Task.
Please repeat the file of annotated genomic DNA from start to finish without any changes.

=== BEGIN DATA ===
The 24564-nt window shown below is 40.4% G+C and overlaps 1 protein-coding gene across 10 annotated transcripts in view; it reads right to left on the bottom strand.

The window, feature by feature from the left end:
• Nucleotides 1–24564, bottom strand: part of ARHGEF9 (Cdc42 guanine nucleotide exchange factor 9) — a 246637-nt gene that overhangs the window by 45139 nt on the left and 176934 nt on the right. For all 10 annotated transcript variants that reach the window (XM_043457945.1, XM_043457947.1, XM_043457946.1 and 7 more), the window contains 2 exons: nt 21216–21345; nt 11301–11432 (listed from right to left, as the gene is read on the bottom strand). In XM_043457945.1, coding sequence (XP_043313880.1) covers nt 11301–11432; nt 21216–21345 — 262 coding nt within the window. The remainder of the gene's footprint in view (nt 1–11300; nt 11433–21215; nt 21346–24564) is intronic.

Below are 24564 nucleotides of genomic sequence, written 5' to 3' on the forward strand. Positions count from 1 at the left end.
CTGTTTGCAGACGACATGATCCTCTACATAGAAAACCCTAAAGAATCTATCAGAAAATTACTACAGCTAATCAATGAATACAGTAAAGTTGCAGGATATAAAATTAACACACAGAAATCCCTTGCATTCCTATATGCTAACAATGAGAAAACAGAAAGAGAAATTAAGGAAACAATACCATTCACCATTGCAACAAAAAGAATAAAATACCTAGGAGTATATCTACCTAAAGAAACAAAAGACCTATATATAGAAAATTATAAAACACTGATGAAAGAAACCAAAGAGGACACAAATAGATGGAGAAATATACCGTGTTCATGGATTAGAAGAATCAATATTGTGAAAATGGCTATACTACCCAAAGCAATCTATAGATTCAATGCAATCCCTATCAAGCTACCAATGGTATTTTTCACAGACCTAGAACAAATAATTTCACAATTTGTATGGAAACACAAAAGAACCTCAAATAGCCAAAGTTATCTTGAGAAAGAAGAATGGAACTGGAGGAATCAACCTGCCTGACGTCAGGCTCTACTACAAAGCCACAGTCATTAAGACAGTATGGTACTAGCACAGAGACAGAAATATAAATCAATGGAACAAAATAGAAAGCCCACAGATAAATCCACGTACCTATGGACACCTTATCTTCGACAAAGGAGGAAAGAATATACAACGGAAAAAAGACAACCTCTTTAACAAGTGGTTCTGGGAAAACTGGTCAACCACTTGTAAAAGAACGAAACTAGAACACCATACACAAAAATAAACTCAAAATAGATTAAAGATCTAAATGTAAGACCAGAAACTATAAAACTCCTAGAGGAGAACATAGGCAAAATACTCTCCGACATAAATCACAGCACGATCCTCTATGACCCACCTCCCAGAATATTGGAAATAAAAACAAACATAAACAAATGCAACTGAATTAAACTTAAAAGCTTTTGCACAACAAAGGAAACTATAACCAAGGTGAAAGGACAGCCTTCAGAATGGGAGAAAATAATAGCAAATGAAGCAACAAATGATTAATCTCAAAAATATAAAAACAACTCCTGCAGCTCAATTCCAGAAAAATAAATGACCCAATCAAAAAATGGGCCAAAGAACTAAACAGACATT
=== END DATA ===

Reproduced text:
The 24564-nt window shown below is 40.4% G+C and overlaps 1 protein-coding gene across 10 annotated transcripts in view; it reads right to left on the bottom strand.

The window, feature by feature from the left end:
• Nucleotides 1–24564, bottom strand: part of ARHGEF9 (Cdc42 guanine nucleotide exchange factor 9) — a 246637-nt gene that overhangs the window by 45139 nt on the left and 176934 nt on the right. For all 10 annotated transcript variants that reach the window (XM_043457945.1, XM_043457947.1, XM_043457946.1 and 7 more), the window contains 2 exons: nt 21216–21345; nt 11301–11432 (listed from right to left, as the gene is read on the bottom strand). In XM_043457945.1, coding sequence (XP_043313880.1) covers nt 11301–11432; nt 21216–21345 — 262 coding nt within the window. The remainder of the gene's footprint in view (nt 1–11300; nt 11433–21215; nt 21346–24564) is intronic.

Below are 24564 nucleotides of genomic sequence, written 5' to 3' on the forward strand. Positions count from 1 at the left end.
CTGTTTGCAGACGACATGATCCTCTACATAGAAAACCCTAAAGAATCTATCAGAAAATTACTACAGCTAATCAATGAATACAGTAAAGTTGCAGGATATAAAATTAACACACAGAAATCCCTTGCATTCCTATATGCTAACAATGAGAAAACAGAAAGAGAAATTAAGGAAACAATACCATTCACCATTGCAACAAAAAGAATAAAATACCTAGGAGTATATCTACCTAAAGAAACAAAAGACCTATATATAGAAAATTATAAAACACTGATGAAAGAAACCAAAGAGGACACAAATAGATGGAGAAATATACCGTGTTCATGGATTAGAAGAATCAATATTGTGAAAATGGCTATACTACCCAAAGCAATCTATAGATTCAATGCAATCCCTATCAAGCTACCAATGGTATTTTTCACAGACCTAGAACAAATAATTTCACAATTTGTATGGAAACACAAAAGAACCTCAAATAGCCAAAGTTATCTTGAGAAAGAAGAATGGAACTGGAGGAATCAACCTGCCTGACGTCAGGCTCTACTACAAAGCCACAGTCATTAAGACAGTATGGTACTAGCACAGAGACAGAAATATAAATCAATGGAACAAAATAGAAAGCCCACAGATAAATCCACGTACCTATGGACACCTTATCTTCGACAAAGGAGGAAAGAATATACAACGGAAAAAAGACAACCTCTTTAACAAGTGGTTCTGGGAAAACTGGTCAACCACTTGTAAAAGAACGAAACTAGAACACCATACACAAAAATAAACTCAAAATAGATTAAAGATCTAAATGTAAGACCAGAAACTATAAAACTCCTAGAGGAGAACATAGGCAAAATACTCTCCGACATAAATCACAGCACGATCCTCTATGACCCACCTCCCAGAATATTGGAAATAAAAACAAACATAAACAAATGCAACTGAATTAAACTTAAAAGCTTTTGCACAACAAAGGAAACTATAACCAAGGTGAAAGGACAGCCTTCAGAATGGGAGAAAATAATAGCAAATGAAGCAACAAATGATTAATCTCAAAAATATAAAAACAACTCCTGCAGCTCAATTCCAGAAAAATAAATGACCCAATCAAAAAATGGGCCAAAGAACTAAACAGACATT